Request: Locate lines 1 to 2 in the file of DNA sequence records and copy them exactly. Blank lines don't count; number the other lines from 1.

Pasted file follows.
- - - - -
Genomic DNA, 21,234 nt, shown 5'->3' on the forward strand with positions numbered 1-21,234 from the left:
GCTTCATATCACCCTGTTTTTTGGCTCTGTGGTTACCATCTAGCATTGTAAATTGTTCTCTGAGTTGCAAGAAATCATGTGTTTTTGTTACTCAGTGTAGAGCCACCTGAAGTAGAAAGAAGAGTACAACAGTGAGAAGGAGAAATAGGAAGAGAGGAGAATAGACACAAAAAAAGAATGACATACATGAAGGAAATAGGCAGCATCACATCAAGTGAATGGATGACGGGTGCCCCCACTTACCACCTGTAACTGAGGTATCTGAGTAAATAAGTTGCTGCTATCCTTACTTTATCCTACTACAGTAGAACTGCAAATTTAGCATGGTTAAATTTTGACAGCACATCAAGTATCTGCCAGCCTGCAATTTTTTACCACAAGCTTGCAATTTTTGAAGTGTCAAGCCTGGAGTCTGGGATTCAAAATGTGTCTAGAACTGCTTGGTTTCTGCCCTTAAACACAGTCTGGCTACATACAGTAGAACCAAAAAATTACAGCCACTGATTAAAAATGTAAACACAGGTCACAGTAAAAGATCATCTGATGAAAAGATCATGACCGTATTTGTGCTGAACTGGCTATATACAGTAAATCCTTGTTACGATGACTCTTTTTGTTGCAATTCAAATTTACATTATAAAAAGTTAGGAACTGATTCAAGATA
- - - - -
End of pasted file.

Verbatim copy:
Genomic DNA, 21,234 nt, shown 5'->3' on the forward strand with positions numbered 1-21,234 from the left:
GCTTCATATCACCCTGTTTTTTGGCTCTGTGGTTACCATCTAGCATTGTAAATTGTTCTCTGAGTTGCAAGAAATCATGTGTTTTTGTTACTCAGTGTAGAGCCACCTGAAGTAGAAAGAAGAGTACAACAGTGAGAAGGAGAAATAGGAAGAGAGGAGAATAGACACAAAAAAAGAATGACATACATGAAGGAAATAGGCAGCATCACATCAAGTGAATGGATGACGGGTGCCCCCACTTACCACCTGTAACTGAGGTATCTGAGTAAATAAGTTGCTGCTATCCTTACTTTATCCTACTACAGTAGAACTGCAAATTTAGCATGGTTAAATTTTGACAGCACATCAAGTATCTGCCAGCCTGCAATTTTTTACCACAAGCTTGCAATTTTTGAAGTGTCAAGCCTGGAGTCTGGGATTCAAAATGTGTCTAGAACTGCTTGGTTTCTGCCCTTAAACACAGTCTGGCTACATACAGTAGAACCAAAAAATTACAGCCACTGATTAAAAATGTAAACACAGGTCACAGTAAAAGATCATCTGATGAAAAGATCATGACCGTATTTGTGCTGAACTGGCTATATACAGTAAATCCTTGTTACGATGACTCTTTTTGTTGCAATTCAAATTTACATTATAAAAAGTTAGGAACTGATTCAAGATA